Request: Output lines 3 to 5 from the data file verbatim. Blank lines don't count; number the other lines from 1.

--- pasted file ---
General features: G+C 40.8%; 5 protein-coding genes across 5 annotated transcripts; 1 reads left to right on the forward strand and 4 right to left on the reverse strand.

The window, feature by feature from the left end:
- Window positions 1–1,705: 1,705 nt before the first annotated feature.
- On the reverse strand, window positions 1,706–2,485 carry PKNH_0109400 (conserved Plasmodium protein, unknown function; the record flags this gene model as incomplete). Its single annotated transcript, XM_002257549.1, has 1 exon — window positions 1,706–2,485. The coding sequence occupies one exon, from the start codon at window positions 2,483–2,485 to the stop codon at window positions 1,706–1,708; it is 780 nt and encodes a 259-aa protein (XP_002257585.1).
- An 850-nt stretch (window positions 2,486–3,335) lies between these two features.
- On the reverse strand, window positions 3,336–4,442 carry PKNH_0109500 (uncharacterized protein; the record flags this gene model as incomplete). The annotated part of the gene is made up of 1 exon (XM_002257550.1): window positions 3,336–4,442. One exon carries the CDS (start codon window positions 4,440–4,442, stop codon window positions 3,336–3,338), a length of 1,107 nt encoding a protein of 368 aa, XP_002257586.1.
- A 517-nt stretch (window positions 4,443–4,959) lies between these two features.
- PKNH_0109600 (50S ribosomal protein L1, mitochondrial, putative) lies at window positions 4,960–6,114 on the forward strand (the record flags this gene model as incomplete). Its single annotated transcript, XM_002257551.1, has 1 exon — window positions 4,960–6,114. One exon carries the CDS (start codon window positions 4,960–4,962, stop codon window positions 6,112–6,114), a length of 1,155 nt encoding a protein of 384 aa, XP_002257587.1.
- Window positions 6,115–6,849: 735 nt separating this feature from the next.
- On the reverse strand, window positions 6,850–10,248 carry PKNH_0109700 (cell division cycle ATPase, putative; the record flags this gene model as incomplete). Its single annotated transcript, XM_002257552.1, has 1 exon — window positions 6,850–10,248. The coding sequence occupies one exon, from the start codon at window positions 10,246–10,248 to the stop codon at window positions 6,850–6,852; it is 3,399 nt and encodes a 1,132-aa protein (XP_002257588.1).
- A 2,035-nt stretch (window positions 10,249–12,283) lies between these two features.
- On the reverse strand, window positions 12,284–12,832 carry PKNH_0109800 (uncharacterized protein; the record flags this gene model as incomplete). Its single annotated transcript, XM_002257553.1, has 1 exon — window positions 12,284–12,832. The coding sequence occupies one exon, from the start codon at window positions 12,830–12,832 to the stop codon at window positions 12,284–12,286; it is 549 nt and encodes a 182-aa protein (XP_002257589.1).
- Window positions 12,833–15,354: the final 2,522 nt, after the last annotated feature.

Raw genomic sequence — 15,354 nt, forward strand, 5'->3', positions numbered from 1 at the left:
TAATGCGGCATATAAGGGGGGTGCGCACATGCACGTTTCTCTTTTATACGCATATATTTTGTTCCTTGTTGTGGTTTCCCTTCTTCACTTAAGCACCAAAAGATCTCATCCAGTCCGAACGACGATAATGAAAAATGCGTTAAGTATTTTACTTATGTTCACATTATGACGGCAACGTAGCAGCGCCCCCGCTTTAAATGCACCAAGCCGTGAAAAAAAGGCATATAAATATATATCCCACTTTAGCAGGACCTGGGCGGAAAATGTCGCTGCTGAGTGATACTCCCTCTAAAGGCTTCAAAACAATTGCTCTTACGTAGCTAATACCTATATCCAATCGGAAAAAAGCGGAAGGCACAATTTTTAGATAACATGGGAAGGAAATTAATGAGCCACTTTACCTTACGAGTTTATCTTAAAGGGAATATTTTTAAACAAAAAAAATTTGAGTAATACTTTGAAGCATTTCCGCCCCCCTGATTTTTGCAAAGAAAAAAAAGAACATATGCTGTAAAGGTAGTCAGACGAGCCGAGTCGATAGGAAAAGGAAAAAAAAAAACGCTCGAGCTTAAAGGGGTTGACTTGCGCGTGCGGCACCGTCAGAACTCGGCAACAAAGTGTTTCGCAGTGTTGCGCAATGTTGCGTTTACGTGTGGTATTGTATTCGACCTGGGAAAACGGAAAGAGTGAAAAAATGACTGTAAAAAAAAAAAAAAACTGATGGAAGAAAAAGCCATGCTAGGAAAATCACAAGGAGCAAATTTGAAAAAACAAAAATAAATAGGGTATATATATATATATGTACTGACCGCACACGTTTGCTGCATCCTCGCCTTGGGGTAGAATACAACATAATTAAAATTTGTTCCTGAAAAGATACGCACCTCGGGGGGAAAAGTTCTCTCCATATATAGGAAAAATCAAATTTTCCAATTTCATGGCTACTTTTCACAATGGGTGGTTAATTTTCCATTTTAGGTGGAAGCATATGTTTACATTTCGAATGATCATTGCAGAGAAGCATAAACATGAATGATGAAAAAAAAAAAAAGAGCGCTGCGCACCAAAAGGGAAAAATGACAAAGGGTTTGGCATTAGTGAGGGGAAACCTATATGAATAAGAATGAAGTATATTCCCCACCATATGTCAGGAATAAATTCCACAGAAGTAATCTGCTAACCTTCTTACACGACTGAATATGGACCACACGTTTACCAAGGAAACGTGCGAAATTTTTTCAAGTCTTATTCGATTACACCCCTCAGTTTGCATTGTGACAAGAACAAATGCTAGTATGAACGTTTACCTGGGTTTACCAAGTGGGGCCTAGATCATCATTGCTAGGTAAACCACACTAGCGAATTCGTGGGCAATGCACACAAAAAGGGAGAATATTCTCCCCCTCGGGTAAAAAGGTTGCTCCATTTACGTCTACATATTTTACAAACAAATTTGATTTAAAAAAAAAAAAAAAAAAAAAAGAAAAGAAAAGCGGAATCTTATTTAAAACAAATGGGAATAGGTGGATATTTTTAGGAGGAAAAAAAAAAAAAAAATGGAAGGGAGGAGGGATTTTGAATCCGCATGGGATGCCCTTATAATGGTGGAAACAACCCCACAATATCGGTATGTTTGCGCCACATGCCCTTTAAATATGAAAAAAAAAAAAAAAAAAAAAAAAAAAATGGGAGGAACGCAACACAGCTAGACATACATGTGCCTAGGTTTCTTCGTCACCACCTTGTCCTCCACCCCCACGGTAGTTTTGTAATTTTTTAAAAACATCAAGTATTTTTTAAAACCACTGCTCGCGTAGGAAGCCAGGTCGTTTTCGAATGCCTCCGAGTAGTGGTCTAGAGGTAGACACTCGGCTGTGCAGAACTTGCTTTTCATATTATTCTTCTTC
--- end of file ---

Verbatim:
- Window positions 1–1,705: 1,705 nt before the first annotated feature.
- On the reverse strand, window positions 1,706–2,485 carry PKNH_0109400 (conserved Plasmodium protein, unknown function; the record flags this gene model as incomplete). Its single annotated transcript, XM_002257549.1, has 1 exon — window positions 1,706–2,485. The coding sequence occupies one exon, from the start codon at window positions 2,483–2,485 to the stop codon at window positions 1,706–1,708; it is 780 nt and encodes a 259-aa protein (XP_002257585.1).
- An 850-nt stretch (window positions 2,486–3,335) lies between these two features.